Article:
Privacy as plausible deniability?

As I was flying to the NSDI PC meeting this week I was catching up on reading and came across an article on privacy in the Atlantic that (to my surprise) pushed nearly the same perspective on privacy that we studied in a paper a year or so ago… Privacy as plausable deniability.

The idea is that hacks, breaches, monitoring behavior, etc. are so common and hard to avoid that relying on tools from crypto or differential privacy isn’t really enough.  Instead, if someone really cares about privacy they probably need to take that into account in their actions.  For example, you can assume that google/facebook/etc. are observing your behavior online and that this is impacting prices, advertisements, etc. Tools from privacy, encryption, etc. can’t really help with this.  However, tools that add “fake” traffic can.  If an observer knows that you are using such a tool then you always have plausible deniability about any observed behavior, and if these are chosen carefully, then they can counter the impact of personalized ads, pricing, etc.  There are now companies such as “Plausible Deniability LLC” that do exactly this!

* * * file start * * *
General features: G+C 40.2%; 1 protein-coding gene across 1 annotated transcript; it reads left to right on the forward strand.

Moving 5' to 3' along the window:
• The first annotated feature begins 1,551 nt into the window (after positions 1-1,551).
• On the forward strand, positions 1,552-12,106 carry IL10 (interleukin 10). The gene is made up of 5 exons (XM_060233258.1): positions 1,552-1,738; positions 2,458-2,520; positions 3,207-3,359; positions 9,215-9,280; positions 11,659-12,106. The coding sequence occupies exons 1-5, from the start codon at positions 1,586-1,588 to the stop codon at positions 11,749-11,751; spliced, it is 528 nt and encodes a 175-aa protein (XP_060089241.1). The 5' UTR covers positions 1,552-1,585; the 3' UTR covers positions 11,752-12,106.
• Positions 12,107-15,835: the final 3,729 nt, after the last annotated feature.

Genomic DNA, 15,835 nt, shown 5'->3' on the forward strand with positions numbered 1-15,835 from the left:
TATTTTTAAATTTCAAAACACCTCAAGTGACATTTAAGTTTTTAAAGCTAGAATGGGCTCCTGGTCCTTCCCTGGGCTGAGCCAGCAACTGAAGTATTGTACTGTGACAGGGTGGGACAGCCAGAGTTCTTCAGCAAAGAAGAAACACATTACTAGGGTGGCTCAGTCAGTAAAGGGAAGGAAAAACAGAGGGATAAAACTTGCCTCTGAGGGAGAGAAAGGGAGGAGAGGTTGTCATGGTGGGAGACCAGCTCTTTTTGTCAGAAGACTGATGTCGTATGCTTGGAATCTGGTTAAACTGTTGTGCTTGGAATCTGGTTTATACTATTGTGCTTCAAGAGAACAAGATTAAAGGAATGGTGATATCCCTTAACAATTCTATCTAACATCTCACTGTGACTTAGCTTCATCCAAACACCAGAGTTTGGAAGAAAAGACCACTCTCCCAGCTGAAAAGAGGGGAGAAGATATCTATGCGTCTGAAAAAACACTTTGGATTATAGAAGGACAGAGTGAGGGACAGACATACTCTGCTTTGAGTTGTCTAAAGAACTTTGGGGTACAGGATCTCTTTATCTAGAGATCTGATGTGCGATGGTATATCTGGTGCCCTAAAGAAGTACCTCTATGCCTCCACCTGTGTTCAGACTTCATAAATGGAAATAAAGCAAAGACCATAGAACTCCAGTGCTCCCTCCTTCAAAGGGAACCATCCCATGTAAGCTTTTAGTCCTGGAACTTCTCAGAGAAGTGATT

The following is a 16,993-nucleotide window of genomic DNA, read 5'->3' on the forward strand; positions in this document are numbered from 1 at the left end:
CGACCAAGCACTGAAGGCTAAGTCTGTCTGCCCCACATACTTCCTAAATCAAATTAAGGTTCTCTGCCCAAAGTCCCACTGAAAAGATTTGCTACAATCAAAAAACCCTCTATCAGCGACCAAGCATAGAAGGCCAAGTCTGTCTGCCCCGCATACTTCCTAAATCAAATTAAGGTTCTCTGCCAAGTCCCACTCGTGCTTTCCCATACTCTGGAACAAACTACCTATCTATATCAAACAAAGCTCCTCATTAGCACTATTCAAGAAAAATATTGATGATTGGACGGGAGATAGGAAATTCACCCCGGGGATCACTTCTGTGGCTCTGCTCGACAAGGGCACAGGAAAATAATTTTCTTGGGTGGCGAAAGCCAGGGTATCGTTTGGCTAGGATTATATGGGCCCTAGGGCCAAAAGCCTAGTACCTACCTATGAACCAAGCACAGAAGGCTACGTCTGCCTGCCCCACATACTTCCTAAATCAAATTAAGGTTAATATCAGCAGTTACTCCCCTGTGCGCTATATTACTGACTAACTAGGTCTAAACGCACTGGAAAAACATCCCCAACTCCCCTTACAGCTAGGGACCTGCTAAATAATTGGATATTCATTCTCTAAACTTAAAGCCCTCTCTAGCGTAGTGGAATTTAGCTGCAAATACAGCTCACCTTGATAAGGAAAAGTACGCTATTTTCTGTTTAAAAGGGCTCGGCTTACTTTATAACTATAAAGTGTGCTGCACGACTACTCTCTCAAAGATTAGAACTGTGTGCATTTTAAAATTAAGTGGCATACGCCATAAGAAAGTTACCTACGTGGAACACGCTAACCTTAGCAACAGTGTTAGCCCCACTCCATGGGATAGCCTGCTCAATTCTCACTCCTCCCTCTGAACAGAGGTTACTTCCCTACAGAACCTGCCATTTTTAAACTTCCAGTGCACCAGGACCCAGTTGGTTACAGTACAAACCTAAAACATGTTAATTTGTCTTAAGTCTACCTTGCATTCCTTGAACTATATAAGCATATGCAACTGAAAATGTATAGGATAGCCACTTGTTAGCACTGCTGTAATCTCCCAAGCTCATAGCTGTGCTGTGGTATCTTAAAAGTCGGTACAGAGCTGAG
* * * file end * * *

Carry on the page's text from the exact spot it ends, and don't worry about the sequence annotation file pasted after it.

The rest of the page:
On the research front, we looked at this in the context of the following question: If a consumer knows that their behavior is being observed and cares about privacy, can the observer infer the true preferences of the consumer?  Our work gives a resounding “no”.  Using tools from revealed preference theory, we show that the observer not only cannot learn, but that every set of observed choices can be “explained” as consistent with any underlying utility function from the consumer.  Thus, the consumer can always maintain plausible deniability.

If you want to see the details, check it out here!   And, note that the lead author (Rachel Cummings) is on the job market this year!